Here we go again: new controversy sparked in the César Chávez street renaming process. This time, however, it seems the genuine powder-keg issue of immigration is being brought into the fray by an ad-hoc group hoping to preserve 39th Avenue.

Last year advocates of saving Interstate Avenue insisted their motivations for resisting the name change were purely economic and civic: It would cost too much to replace business stationery, and the city council didn’t follow its own code, they said.



This year, it’s a different story. Not all the signatures on a petition to rename a street after Chávez are by legal U.S residents, says a special report by the Save 39th Avenue committee. It says the city failed to verify the status of non-registered voters as legal residents of the United States.

Street renaming applications need a minimum of 2,500 signatures in support of the proposal from “legal residents of the City at large” according to a September memo from the City Auditor’s office. The city attorney defines a “legal resident” as “someone who lives within the city of Portland and intends to make Portland their home.”

The city’s broad interpretation of legal residency means illegal immigrants could have penned some of the signatures, says Eric Fruits, an economist who wrote the report. “It seems odd that someone can be illegally residing in the US and legally residing in the city of Portland,” he says.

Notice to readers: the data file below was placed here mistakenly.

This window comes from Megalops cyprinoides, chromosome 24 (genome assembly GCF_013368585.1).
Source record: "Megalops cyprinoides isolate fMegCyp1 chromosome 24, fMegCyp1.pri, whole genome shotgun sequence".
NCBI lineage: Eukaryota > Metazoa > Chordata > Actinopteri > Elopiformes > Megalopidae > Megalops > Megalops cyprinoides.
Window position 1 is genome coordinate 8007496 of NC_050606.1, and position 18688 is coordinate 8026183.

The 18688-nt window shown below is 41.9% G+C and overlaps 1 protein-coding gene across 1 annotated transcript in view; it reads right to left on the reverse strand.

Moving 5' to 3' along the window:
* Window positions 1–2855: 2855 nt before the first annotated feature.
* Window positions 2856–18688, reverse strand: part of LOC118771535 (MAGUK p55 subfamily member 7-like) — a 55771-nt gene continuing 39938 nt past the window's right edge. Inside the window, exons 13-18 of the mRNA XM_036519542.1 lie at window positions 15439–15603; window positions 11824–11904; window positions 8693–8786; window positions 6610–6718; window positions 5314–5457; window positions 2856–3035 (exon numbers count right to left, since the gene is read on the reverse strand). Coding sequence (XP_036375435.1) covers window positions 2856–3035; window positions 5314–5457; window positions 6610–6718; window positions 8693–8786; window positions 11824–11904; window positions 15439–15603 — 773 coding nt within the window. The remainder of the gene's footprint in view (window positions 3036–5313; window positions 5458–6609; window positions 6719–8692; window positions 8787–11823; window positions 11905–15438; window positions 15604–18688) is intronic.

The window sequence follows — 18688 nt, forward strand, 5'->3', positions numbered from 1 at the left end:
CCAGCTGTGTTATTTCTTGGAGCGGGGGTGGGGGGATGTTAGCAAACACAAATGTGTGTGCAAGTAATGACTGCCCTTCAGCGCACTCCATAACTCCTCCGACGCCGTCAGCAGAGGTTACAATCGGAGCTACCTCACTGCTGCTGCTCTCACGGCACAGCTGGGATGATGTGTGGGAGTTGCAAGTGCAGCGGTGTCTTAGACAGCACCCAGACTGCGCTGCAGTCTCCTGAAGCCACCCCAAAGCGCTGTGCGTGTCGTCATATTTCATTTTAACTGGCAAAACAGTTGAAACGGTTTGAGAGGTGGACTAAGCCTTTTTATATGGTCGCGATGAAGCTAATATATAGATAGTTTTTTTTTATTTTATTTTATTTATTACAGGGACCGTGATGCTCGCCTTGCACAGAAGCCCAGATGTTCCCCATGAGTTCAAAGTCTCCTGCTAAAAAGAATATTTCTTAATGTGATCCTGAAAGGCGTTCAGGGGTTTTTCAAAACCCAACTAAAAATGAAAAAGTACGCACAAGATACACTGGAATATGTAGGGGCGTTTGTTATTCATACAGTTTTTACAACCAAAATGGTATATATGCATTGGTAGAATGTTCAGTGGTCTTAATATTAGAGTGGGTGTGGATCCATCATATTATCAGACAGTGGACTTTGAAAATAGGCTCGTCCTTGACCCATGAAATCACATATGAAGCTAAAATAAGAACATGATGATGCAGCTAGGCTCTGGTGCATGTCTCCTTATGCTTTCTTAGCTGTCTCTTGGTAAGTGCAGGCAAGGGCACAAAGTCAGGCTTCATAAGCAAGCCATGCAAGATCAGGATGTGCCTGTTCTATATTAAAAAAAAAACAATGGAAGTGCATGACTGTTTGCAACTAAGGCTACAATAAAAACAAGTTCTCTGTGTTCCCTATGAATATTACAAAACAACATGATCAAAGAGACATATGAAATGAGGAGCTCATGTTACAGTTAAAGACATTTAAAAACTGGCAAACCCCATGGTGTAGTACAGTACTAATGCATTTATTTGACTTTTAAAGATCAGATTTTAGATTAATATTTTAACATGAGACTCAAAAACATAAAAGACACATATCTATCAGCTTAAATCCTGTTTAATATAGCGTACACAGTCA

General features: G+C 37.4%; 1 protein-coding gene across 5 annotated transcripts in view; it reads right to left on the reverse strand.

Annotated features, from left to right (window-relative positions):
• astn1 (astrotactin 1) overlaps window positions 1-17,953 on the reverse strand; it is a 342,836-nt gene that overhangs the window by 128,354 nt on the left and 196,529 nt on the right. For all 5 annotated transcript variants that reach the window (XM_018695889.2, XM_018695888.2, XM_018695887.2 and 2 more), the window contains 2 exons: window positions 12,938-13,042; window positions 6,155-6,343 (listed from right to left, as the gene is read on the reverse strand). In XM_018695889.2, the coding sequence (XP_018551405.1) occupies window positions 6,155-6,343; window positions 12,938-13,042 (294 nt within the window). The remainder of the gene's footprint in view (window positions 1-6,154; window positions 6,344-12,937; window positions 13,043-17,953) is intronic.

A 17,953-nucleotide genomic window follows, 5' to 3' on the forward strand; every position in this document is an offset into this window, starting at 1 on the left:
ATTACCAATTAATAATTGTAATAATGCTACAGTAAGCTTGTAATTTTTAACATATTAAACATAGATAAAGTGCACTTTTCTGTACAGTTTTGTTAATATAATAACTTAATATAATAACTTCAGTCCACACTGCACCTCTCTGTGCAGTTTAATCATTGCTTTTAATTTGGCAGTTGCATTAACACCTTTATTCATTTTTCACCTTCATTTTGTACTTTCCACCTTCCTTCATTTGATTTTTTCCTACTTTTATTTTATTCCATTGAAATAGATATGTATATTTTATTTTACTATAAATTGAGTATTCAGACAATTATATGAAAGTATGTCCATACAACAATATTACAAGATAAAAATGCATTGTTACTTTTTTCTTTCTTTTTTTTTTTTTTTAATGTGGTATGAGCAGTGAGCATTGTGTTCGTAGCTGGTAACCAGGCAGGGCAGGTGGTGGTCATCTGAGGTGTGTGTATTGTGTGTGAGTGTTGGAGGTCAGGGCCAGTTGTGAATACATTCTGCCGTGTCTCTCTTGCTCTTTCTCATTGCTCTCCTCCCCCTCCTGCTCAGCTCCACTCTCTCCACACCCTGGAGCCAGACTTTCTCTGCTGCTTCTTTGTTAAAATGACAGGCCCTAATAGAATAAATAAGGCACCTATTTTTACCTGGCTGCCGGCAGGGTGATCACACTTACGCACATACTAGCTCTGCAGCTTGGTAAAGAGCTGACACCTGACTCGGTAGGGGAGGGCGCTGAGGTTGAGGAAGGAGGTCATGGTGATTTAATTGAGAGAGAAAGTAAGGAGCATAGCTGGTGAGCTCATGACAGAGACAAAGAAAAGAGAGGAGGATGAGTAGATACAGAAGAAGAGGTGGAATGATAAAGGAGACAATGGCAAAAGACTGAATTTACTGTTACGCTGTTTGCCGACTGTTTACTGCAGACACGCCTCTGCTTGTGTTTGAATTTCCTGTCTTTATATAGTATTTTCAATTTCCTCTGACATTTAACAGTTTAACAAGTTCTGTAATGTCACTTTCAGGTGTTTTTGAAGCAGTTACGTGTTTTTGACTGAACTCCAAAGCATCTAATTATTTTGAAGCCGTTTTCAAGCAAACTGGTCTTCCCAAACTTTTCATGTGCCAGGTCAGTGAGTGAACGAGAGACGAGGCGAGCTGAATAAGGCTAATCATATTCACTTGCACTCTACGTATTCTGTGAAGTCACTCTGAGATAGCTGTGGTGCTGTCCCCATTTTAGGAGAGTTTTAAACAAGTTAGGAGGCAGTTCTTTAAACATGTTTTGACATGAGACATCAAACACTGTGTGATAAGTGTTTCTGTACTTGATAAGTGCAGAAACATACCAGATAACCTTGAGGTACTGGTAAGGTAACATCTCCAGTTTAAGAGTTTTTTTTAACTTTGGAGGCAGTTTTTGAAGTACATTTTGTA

The Save 39th Avenue committee has other concerns, as well. To read more, jump!

Furthermore, about 1 in 6 signatories appear to be high school students, according to Fruits. While petitioners were told the city would accept signatures from Portland residents age 16 and up, Fruits said, “It strikes me as a real flaw in the process that you can have high school students, who can’t vote…essentially drive city policy in terms of street renaming.”

There are also some fairly complex statistical concerns in the report about how the city auditor’s office verified the signatures the César E. Chávez Boulevard Committee submitted in two batches in October 2008 and January 2009. As simply as possible: Fruits complains that the city used a different signature verification process than it said it would - the city said it would combine the two petition submissions and verify 300 signatures overall. Instead, the city verified 600 overall, taking 300 from each batch. Even though the city counted more signatures than it planned to, Fruits was skeptical that their statistics are sound. Fruits' own math projects that the pro-Chávez campaign fell 22 signatures short of the city’s required 2,500. The verification Fruits used is the "combination sample method" process the city laid out in its September memo.

Did you follow that? If not, you may wish to re-read the last paragraph, just to be sure. Meanwhile, the city auditor's office says their process was in line with the September memo, and its math is sound.

“I’m not saying we know for sure that there’s enough or not enough,” Fruits says. “The only way we can do it now is to go back and verify it all to see if we have 2500 signatures.”

Responding to this report, the City Auditor LaVonne Griffin-Valade issued a memo Wednesday saying, “verifying this second batch using a random sample was consistent with the language of the 9/22/2008 memo to Council.”

It’s unclear whether Fruits’ arguments are gaining traction on city council, but the next step in the rename effort is a council hearing at city hall on June 23.

“Why was the city so lax in the first go-around?” Fruits wonders. “It gives the impression that the city process seems to be weighted toward some preordained result.”

“We were given the green light,” says Marta Guembes, head of the César E. Chávez Boulevard Committee. “If we did not have valid signatures, the process wouldn’t have started.”

-Rachael Marcus